Interview questions and structured interviewing
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Is This the Right Boss for You?

Christian and Timbers

How do you know if your boss is honest? The answer is in asking him or her the right questions that deal with decisions involving honesty and integrity according to Jeffrey Christian, author of "The Headhunter's to get the best jobs and the best people," on sale August 27th and published by Random House.

Christian noted, "The purpose of an interview is a two-way street. A prospective boss wants to see what you are made of, but you having interviewing rights as well. You have the right to see what the boss and company are made of too. So, interview the interviewer.

"Ask questions that dig into the morals of the individual. Ask your potential boss how he or she solved problems that deal with the gray areas and be prepared to listen 80 percent of the time. You have to step away and see if this person's answer makes you feel comfortable or uncomfortable. What you want to do throughout the conversation is to have your integrity antenna up. Everybody has the ability to intuitively sense when someone is telling the truth -- but they don't always listen because they want to believe the company is a good one," he said.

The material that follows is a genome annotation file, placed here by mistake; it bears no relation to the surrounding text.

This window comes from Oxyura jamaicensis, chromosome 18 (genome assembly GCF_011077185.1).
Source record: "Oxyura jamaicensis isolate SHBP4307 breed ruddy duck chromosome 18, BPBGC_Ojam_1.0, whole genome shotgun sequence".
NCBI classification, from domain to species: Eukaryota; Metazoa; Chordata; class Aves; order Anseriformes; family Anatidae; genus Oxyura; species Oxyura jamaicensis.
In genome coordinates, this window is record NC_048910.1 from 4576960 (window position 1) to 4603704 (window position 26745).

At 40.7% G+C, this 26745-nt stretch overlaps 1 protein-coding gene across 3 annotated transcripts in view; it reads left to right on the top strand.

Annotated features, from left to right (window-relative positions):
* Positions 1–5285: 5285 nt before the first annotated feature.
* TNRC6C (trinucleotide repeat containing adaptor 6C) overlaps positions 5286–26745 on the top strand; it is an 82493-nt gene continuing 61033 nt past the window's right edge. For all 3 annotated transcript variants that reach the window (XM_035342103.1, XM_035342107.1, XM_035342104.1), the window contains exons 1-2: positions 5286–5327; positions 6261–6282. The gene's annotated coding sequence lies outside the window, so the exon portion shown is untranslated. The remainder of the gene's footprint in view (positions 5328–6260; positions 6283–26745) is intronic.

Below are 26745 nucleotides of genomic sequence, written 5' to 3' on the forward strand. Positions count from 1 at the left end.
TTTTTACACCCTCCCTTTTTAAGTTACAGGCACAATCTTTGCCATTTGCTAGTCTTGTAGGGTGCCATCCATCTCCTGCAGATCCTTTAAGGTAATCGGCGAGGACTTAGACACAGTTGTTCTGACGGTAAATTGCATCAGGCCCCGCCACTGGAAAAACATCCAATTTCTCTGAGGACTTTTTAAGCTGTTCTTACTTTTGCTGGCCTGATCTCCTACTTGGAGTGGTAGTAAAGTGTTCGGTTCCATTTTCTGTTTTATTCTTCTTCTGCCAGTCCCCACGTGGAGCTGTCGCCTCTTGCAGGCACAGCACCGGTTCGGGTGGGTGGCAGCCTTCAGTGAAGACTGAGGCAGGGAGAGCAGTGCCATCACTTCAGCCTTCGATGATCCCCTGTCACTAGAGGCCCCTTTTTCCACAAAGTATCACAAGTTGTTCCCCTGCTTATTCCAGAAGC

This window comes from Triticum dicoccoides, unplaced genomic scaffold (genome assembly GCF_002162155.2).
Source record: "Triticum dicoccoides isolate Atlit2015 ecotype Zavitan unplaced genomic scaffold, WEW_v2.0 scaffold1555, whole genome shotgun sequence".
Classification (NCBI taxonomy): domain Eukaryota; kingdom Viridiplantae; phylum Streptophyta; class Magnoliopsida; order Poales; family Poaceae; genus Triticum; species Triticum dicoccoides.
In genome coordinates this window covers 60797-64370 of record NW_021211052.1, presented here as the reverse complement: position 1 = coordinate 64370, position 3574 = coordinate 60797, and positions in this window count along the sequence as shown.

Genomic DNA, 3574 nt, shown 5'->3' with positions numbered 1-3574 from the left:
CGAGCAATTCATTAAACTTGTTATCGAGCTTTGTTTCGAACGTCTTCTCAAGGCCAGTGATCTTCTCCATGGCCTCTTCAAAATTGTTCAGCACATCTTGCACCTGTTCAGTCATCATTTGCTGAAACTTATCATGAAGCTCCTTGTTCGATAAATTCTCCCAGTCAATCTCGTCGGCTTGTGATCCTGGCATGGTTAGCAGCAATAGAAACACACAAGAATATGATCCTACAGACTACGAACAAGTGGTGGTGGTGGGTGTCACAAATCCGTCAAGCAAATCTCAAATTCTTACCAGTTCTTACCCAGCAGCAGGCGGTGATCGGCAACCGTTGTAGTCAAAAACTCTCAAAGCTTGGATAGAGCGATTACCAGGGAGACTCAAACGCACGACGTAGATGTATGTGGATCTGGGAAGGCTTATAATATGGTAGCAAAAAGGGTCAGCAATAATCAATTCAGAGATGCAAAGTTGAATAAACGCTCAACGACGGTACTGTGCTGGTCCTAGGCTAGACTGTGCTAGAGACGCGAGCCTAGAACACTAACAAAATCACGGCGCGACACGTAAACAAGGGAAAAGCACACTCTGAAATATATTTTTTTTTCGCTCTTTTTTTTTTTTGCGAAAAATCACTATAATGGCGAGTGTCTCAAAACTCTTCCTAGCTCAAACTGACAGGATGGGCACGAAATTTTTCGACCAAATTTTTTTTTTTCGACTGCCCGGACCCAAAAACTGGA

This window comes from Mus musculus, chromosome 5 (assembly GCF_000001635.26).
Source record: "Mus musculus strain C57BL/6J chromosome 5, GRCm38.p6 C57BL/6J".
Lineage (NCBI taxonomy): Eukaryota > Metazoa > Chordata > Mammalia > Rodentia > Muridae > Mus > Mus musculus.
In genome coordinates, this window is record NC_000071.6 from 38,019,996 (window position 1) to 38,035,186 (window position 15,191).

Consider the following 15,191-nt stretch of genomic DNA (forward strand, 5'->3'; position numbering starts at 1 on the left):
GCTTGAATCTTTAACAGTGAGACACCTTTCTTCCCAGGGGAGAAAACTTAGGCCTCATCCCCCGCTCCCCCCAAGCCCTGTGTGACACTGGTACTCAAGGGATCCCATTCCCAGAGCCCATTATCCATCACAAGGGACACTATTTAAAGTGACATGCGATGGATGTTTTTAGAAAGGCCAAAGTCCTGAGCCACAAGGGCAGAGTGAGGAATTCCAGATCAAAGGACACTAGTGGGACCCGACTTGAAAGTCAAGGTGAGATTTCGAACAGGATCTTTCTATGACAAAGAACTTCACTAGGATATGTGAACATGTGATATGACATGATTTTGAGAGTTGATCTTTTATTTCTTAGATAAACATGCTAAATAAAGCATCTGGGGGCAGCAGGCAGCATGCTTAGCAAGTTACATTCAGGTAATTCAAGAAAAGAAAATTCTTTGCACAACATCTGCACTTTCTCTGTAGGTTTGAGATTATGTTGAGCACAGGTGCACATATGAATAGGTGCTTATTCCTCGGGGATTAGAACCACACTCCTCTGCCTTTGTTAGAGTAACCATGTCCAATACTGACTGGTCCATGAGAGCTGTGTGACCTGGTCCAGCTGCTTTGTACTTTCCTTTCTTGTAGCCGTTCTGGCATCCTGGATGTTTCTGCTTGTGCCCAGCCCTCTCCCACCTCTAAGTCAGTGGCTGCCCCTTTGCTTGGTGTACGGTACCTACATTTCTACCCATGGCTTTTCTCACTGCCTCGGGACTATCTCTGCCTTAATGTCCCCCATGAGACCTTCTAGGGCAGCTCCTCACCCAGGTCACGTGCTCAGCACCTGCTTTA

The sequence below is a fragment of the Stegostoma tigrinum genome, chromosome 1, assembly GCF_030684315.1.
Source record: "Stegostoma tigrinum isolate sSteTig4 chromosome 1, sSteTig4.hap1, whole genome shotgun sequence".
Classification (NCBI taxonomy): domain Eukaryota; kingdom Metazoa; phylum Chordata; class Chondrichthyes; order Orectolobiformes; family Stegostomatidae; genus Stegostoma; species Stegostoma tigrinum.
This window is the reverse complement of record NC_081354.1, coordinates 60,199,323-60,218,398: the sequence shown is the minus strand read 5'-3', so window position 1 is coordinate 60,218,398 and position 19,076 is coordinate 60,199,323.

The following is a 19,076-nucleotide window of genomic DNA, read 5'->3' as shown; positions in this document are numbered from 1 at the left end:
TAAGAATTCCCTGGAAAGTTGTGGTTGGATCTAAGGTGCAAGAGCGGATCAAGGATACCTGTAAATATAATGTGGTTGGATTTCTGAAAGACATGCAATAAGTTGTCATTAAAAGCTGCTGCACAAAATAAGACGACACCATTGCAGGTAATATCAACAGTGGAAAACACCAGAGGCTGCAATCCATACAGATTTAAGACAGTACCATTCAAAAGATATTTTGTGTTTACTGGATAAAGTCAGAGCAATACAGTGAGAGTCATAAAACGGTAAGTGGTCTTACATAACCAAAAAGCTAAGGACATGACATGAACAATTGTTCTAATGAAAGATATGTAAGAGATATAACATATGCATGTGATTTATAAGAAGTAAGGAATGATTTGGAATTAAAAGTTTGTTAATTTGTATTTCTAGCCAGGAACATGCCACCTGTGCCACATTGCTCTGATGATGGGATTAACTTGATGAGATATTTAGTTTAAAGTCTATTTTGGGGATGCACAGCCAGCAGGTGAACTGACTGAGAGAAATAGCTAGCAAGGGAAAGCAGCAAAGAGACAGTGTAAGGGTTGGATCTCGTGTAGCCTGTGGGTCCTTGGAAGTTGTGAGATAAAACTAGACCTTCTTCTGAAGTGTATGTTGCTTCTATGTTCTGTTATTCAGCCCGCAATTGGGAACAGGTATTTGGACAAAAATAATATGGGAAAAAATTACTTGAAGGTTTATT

Mr. Christian suggested the following questions as a mere jumping off point to determine honesty and ascertain the corporate climate:

1. If your boss is a sales manager, ask him or her what they did to pull out all the stops to make quota at the end of quarter. Or ask them what techniques they've used to steal a major account from one of their competitors at the 11th hour. If they're a service-oriented firm, ask how often they come in on budget and time. This would give you some insight into pricing, timing, delivery issues and how they keep promises.

2. Ask if you can speak to, as a reference, people that have left the company under cloudy circumstances or who have quit. If they don't provide it, get it on your own. They should view your due diligence as positive. If not, it's a signal that they have something to hide.

3. Ask 'What is the culture at the company?' Then ask, 'Is that where you want the company culture to be, or is that where it is today?' 'And if it's not where you want to be, what are you doing to get there?' In the same vein, ask them for their elevator pitch about the company. Does the description evoke the ideal culture at the company?

"After asking these questions sit back and ask yourself, 'Does this person's morals align with mine? Do, I like him or her? And, is this a company that is honest and forthright?' Reading between the lines of a perspective boss's answers will give you the answer if this is the place and the boss for you," Mr. Christian advised.